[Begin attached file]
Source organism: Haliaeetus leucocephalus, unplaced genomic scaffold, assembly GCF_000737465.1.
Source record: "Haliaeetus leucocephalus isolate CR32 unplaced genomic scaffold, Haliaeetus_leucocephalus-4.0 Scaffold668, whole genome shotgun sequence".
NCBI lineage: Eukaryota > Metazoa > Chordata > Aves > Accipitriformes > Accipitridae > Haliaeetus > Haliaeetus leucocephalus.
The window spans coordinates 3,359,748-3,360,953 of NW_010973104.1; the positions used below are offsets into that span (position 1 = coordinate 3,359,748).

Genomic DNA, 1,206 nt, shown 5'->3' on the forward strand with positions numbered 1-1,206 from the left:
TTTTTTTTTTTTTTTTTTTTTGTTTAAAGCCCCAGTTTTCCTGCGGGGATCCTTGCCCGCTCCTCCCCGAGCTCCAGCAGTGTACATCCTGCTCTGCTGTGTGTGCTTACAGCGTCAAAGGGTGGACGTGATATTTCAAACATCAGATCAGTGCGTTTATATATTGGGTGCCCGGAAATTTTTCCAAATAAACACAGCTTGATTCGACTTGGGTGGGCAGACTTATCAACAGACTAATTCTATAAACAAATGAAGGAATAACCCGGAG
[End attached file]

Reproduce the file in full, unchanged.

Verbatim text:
Source organism: Haliaeetus leucocephalus, unplaced genomic scaffold, assembly GCF_000737465.1.
Source record: "Haliaeetus leucocephalus isolate CR32 unplaced genomic scaffold, Haliaeetus_leucocephalus-4.0 Scaffold668, whole genome shotgun sequence".
NCBI lineage: Eukaryota > Metazoa > Chordata > Aves > Accipitriformes > Accipitridae > Haliaeetus > Haliaeetus leucocephalus.
The window spans coordinates 3,359,748-3,360,953 of NW_010973104.1; the positions used below are offsets into that span (position 1 = coordinate 3,359,748).

Genomic DNA, 1,206 nt, shown 5'->3' on the forward strand with positions numbered 1-1,206 from the left:
TTTTTTTTTTTTTTTTTTTTTGTTTAAAGCCCCAGTTTTCCTGCGGGGATCCTTGCCCGCTCCTCCCCGAGCTCCAGCAGTGTACATCCTGCTCTGCTGTGTGTGCTTACAGCGTCAAAGGGTGGACGTGATATTTCAAACATCAGATCAGTGCGTTTATATATTGGGTGCCCGGAAATTTTTCCAAATAAACACAGCTTGATTCGACTTGGGTGGGCAGACTTATCAACAGACTAATTCTATAAACAAATGAAGGAATAACCCGGAG